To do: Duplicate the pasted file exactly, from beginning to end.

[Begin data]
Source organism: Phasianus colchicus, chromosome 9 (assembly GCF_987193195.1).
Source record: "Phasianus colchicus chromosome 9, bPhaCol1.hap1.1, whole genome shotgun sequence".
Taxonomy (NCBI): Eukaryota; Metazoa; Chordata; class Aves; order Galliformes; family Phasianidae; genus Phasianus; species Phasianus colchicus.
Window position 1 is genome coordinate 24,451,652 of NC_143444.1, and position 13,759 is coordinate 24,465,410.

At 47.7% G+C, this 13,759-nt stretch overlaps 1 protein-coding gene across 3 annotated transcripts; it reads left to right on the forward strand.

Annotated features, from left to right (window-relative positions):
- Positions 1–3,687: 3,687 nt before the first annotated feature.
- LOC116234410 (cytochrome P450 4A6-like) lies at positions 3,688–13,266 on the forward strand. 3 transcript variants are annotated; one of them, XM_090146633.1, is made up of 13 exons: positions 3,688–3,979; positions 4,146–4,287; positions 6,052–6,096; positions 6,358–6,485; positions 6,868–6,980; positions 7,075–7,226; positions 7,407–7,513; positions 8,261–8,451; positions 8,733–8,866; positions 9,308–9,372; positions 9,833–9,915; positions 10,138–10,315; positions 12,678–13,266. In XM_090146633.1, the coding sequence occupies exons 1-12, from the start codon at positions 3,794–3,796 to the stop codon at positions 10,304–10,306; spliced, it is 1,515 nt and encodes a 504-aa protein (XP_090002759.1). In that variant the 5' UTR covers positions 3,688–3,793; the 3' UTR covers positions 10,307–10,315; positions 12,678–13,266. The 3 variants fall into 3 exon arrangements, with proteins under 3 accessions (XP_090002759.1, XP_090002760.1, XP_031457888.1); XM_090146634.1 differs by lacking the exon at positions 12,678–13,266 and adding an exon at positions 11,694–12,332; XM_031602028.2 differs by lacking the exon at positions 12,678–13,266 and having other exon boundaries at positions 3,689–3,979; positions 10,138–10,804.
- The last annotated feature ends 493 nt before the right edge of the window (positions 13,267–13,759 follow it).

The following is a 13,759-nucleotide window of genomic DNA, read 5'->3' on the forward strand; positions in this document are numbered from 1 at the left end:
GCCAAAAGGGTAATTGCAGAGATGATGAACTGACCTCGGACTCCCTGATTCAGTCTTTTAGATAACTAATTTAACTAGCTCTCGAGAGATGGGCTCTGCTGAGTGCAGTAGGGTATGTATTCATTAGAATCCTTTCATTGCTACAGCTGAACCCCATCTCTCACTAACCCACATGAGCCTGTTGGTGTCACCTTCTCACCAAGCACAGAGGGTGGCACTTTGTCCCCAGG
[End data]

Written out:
Source organism: Phasianus colchicus, chromosome 9 (assembly GCF_987193195.1).
Source record: "Phasianus colchicus chromosome 9, bPhaCol1.hap1.1, whole genome shotgun sequence".
Taxonomy (NCBI): Eukaryota; Metazoa; Chordata; class Aves; order Galliformes; family Phasianidae; genus Phasianus; species Phasianus colchicus.
Window position 1 is genome coordinate 24,451,652 of NC_143444.1, and position 13,759 is coordinate 24,465,410.

At 47.7% G+C, this 13,759-nt stretch overlaps 1 protein-coding gene across 3 annotated transcripts; it reads left to right on the forward strand.

Annotated features, from left to right (window-relative positions):
- Positions 1–3,687: 3,687 nt before the first annotated feature.
- LOC116234410 (cytochrome P450 4A6-like) lies at positions 3,688–13,266 on the forward strand. 3 transcript variants are annotated; one of them, XM_090146633.1, is made up of 13 exons: positions 3,688–3,979; positions 4,146–4,287; positions 6,052–6,096; positions 6,358–6,485; positions 6,868–6,980; positions 7,075–7,226; positions 7,407–7,513; positions 8,261–8,451; positions 8,733–8,866; positions 9,308–9,372; positions 9,833–9,915; positions 10,138–10,315; positions 12,678–13,266. In XM_090146633.1, the coding sequence occupies exons 1-12, from the start codon at positions 3,794–3,796 to the stop codon at positions 10,304–10,306; spliced, it is 1,515 nt and encodes a 504-aa protein (XP_090002759.1). In that variant the 5' UTR covers positions 3,688–3,793; the 3' UTR covers positions 10,307–10,315; positions 12,678–13,266. The 3 variants fall into 3 exon arrangements, with proteins under 3 accessions (XP_090002759.1, XP_090002760.1, XP_031457888.1); XM_090146634.1 differs by lacking the exon at positions 12,678–13,266 and adding an exon at positions 11,694–12,332; XM_031602028.2 differs by lacking the exon at positions 12,678–13,266 and having other exon boundaries at positions 3,689–3,979; positions 10,138–10,804.
- The last annotated feature ends 493 nt before the right edge of the window (positions 13,267–13,759 follow it).

The following is a 13,759-nucleotide window of genomic DNA, read 5'->3' on the forward strand; positions in this document are numbered from 1 at the left end:
GCCAAAAGGGTAATTGCAGAGATGATGAACTGACCTCGGACTCCCTGATTCAGTCTTTTAGATAACTAATTTAACTAGCTCTCGAGAGATGGGCTCTGCTGAGTGCAGTAGGGTATGTATTCATTAGAATCCTTTCATTGCTACAGCTGAACCCCATCTCTCACTAACCCACATGAGCCTGTTGGTGTCACCTTCTCACCAAGCACAGAGGGTGGCACTTTGTCCCCAGG